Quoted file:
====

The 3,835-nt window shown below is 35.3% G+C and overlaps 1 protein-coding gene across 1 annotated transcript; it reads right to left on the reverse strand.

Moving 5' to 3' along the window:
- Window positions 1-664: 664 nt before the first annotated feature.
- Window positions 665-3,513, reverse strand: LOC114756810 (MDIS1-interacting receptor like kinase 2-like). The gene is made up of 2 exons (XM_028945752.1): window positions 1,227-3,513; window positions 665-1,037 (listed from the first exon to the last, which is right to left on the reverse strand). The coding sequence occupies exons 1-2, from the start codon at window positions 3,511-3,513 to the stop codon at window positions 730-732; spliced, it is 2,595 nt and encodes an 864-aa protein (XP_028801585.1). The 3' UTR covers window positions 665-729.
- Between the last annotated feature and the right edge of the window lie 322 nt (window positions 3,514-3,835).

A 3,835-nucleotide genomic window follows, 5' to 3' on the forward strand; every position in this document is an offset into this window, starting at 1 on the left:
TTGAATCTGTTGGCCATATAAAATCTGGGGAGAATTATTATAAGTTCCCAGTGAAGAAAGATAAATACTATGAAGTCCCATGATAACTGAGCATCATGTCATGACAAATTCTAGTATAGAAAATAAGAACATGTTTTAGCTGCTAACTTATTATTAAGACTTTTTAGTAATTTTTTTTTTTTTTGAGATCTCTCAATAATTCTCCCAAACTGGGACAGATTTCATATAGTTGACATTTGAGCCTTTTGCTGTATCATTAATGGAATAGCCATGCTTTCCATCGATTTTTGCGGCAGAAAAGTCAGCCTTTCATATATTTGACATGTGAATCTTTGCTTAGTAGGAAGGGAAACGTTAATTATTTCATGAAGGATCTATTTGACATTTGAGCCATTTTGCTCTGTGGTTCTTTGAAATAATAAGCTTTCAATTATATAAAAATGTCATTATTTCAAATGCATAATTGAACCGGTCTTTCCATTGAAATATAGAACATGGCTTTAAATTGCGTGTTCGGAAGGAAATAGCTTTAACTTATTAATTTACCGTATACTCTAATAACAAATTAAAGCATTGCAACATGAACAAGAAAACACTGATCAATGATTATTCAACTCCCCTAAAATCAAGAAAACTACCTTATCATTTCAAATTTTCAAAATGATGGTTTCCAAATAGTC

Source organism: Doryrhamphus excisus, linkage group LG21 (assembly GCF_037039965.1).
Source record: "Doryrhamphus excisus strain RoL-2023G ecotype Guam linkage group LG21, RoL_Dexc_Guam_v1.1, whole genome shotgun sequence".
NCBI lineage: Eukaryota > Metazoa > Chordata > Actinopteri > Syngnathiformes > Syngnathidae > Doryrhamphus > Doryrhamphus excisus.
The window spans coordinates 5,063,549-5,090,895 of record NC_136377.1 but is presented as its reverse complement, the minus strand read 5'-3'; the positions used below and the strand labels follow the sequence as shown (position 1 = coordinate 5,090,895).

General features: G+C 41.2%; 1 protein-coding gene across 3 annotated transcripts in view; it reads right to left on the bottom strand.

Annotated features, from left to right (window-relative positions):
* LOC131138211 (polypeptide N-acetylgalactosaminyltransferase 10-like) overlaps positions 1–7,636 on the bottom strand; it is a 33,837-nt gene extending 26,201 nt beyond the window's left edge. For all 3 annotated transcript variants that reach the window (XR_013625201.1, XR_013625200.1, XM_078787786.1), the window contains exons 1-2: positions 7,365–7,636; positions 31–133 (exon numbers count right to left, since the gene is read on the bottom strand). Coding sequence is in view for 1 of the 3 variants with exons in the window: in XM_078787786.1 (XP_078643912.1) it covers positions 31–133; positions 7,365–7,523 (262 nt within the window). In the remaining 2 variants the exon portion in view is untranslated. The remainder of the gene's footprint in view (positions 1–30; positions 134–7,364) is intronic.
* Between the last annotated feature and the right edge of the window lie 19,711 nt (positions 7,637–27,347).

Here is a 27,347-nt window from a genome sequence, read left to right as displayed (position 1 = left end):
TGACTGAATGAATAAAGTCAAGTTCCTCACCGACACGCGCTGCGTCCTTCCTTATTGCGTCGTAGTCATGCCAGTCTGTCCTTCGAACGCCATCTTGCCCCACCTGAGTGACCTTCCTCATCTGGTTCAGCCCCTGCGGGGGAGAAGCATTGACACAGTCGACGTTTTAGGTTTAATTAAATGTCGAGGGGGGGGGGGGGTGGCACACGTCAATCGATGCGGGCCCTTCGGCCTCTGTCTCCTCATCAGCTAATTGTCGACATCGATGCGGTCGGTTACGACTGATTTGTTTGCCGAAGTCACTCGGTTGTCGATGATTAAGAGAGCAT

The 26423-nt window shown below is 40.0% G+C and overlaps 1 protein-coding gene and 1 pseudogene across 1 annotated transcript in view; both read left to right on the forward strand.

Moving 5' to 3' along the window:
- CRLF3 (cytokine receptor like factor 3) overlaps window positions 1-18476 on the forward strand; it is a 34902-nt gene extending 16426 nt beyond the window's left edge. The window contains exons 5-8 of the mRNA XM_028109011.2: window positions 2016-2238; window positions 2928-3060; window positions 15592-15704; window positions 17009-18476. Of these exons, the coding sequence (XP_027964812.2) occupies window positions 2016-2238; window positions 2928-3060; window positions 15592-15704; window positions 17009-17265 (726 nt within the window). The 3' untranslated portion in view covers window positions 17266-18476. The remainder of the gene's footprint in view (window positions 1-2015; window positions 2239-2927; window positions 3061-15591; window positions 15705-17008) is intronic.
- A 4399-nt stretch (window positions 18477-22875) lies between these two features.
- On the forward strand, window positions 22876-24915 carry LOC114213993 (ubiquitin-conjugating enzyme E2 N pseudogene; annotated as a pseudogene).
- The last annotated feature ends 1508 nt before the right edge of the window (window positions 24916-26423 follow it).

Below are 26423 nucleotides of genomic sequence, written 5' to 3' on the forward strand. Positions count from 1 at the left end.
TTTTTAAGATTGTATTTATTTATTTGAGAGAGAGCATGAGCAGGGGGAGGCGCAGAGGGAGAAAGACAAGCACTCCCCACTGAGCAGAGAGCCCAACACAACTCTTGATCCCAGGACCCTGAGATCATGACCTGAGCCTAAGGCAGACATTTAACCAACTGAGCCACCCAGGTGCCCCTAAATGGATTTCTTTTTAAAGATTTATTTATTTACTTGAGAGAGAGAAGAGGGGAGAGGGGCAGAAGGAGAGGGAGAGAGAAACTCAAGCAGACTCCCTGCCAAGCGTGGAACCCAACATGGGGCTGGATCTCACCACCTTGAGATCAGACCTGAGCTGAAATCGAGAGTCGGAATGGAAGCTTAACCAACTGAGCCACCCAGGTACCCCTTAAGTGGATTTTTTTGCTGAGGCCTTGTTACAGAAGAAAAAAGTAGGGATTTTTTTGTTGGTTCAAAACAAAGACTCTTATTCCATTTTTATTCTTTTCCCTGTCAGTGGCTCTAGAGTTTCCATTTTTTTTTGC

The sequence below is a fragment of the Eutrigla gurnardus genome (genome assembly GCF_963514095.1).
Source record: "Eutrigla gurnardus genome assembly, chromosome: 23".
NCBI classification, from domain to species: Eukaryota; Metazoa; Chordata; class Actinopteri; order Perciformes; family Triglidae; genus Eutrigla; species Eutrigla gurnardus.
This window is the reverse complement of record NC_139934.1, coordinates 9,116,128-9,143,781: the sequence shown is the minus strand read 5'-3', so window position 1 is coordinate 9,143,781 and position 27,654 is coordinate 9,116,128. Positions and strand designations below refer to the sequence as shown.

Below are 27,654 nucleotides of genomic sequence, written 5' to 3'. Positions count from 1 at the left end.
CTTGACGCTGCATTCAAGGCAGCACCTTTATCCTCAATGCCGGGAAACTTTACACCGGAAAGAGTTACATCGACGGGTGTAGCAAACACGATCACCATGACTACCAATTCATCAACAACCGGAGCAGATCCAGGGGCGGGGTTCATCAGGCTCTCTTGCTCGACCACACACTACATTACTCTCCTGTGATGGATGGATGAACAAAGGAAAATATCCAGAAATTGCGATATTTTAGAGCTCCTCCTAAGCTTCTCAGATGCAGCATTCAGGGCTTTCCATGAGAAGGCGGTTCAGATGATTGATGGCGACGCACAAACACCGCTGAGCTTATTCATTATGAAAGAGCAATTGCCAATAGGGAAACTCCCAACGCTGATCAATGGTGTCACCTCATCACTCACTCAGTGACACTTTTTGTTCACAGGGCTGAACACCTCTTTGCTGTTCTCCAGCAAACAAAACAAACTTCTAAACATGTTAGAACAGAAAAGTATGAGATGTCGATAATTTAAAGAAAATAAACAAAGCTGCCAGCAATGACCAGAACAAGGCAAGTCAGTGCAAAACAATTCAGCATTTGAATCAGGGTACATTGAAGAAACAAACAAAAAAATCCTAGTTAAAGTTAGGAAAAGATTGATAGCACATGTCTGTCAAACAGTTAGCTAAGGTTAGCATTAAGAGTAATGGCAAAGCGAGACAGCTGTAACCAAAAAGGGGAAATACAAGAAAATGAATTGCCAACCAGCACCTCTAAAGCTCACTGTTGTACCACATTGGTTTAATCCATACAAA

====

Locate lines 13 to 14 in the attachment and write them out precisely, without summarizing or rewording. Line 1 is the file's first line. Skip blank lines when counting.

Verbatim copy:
Annotated features, from left to right (window-relative positions):
* LOC131138211 (polypeptide N-acetylgalactosaminyltransferase 10-like) overlaps positions 1–7,636 on the bottom strand; it is a 33,837-nt gene extending 26,201 nt beyond the window's left edge. For all 3 annotated transcript variants that reach the window (XR_013625201.1, XR_013625200.1, XM_078787786.1), the window contains exons 1-2: positions 7,365–7,636; positions 31–133 (exon numbers count right to left, since the gene is read on the bottom strand). Coding sequence is in view for 1 of the 3 variants with exons in the window: in XM_078787786.1 (XP_078643912.1) it covers positions 31–133; positions 7,365–7,523 (262 nt within the window). In the remaining 2 variants the exon portion in view is untranslated. The remainder of the gene's footprint in view (positions 1–30; positions 134–7,364) is intronic.